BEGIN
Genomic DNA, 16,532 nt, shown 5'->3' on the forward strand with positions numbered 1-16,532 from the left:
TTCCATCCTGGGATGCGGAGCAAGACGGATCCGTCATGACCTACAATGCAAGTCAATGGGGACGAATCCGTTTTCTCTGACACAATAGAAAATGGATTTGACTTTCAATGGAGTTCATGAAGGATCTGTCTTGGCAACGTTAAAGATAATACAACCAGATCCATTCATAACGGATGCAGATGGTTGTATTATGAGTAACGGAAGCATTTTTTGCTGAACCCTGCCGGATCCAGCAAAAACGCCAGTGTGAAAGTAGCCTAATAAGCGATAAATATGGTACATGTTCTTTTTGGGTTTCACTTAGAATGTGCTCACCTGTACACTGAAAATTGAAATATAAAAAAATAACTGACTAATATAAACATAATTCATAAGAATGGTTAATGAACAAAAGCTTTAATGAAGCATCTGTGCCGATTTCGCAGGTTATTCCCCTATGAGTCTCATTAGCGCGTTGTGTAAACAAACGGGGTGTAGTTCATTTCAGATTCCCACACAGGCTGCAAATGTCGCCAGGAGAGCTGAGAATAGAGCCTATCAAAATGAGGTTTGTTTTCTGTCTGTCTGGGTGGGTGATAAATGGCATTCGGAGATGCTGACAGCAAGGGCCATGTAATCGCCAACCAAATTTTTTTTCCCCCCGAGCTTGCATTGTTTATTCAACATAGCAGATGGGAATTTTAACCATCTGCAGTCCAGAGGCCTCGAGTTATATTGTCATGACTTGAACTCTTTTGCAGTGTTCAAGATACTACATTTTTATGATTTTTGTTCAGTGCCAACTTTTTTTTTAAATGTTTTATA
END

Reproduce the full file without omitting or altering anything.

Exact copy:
Genomic DNA, 16,532 nt, shown 5'->3' on the forward strand with positions numbered 1-16,532 from the left:
TTCCATCCTGGGATGCGGAGCAAGACGGATCCGTCATGACCTACAATGCAAGTCAATGGGGACGAATCCGTTTTCTCTGACACAATAGAAAATGGATTTGACTTTCAATGGAGTTCATGAAGGATCTGTCTTGGCAACGTTAAAGATAATACAACCAGATCCATTCATAACGGATGCAGATGGTTGTATTATGAGTAACGGAAGCATTTTTTGCTGAACCCTGCCGGATCCAGCAAAAACGCCAGTGTGAAAGTAGCCTAATAAGCGATAAATATGGTACATGTTCTTTTTGGGTTTCACTTAGAATGTGCTCACCTGTACACTGAAAATTGAAATATAAAAAAATAACTGACTAATATAAACATAATTCATAAGAATGGTTAATGAACAAAAGCTTTAATGAAGCATCTGTGCCGATTTCGCAGGTTATTCCCCTATGAGTCTCATTAGCGCGTTGTGTAAACAAACGGGGTGTAGTTCATTTCAGATTCCCACACAGGCTGCAAATGTCGCCAGGAGAGCTGAGAATAGAGCCTATCAAAATGAGGTTTGTTTTCTGTCTGTCTGGGTGGGTGATAAATGGCATTCGGAGATGCTGACAGCAAGGGCCATGTAATCGCCAACCAAATTTTTTTTCCCCCCGAGCTTGCATTGTTTATTCAACATAGCAGATGGGAATTTTAACCATCTGCAGTCCAGAGGCCTCGAGTTATATTGTCATGACTTGAACTCTTTTGCAGTGTTCAAGATACTACATTTTTATGATTTTTGTTCAGTGCCAACTTTTTTTTTAAATGTTTTATA